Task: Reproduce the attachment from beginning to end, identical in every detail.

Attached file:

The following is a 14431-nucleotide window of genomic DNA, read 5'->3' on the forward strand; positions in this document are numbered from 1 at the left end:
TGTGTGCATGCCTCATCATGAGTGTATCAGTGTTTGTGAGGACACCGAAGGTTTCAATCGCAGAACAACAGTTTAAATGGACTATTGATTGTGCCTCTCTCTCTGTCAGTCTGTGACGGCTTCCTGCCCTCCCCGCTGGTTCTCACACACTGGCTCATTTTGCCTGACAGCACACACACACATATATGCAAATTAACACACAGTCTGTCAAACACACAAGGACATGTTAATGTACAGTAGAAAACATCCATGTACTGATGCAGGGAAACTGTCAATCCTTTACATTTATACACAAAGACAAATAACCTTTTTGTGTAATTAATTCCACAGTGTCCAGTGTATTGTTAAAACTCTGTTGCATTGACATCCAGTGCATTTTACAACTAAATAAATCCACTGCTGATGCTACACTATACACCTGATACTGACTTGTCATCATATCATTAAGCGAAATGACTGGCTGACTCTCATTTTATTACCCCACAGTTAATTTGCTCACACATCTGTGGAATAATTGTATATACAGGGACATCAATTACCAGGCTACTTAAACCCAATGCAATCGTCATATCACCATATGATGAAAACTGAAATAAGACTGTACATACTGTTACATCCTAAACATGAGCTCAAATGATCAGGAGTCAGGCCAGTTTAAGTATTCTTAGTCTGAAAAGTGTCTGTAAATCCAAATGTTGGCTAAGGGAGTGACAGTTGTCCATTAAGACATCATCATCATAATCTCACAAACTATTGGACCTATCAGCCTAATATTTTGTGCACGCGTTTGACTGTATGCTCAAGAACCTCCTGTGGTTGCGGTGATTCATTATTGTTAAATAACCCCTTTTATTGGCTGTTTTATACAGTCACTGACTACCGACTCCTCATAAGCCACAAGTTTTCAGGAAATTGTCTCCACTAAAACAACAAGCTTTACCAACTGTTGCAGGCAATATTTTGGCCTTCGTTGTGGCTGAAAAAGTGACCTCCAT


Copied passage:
The following is a 14431-nucleotide window of genomic DNA, read 5'->3' on the forward strand; positions in this document are numbered from 1 at the left end:
TGTGTGCATGCCTCATCATGAGTGTATCAGTGTTTGTGAGGACACCGAAGGTTTCAATCGCAGAACAACAGTTTAAATGGACTATTGATTGTGCCTCTCTCTCTGTCAGTCTGTGACGGCTTCCTGCCCTCCCCGCTGGTTCTCACACACTGGCTCATTTTGCCTGACAGCACACACACACATATATGCAAATTAACACACAGTCTGTCAAACACACAAGGACATGTTAATGTACAGTAGAAAACATCCATGTACTGATGCAGGGAAACTGTCAATCCTTTACATTTATACACAAAGACAAATAACCTTTTTGTGTAATTAATTCCACAGTGTCCAGTGTATTGTTAAAACTCTGTTGCATTGACATCCAGTGCATTTTACAACTAAATAAATCCACTGCTGATGCTACACTATACACCTGATACTGACTTGTCATCATATCATTAAGCGAAATGACTGGCTGACTCTCATTTTATTACCCCACAGTTAATTTGCTCACACATCTGTGGAATAATTGTATATACAGGGACATCAATTACCAGGCTACTTAAACCCAATGCAATCGTCATATCACCATATGATGAAAACTGAAATAAGACTGTACATACTGTTACATCCTAAACATGAGCTCAAATGATCAGGAGTCAGGCCAGTTTAAGTATTCTTAGTCTGAAAAGTGTCTGTAAATCCAAATGTTGGCTAAGGGAGTGACAGTTGTCCATTAAGACATCATCATCATAATCTCACAAACTATTGGACCTATCAGCCTAATATTTTGTGCACGCGTTTGACTGTATGCTCAAGAACCTCCTGTGGTTGCGGTGATTCATTATTGTTAAATAACCCCTTTTATTGGCTGTTTTATACAGTCACTGACTACCGACTCCTCATAAGCCACAAGTTTTCAGGAAATTGTCTCCACTAAAACAACAAGCTTTACCAACTGTTGCAGGCAATATTTTGGCCTTCGTTGTGGCTGAAAAAGTGACCTCCAT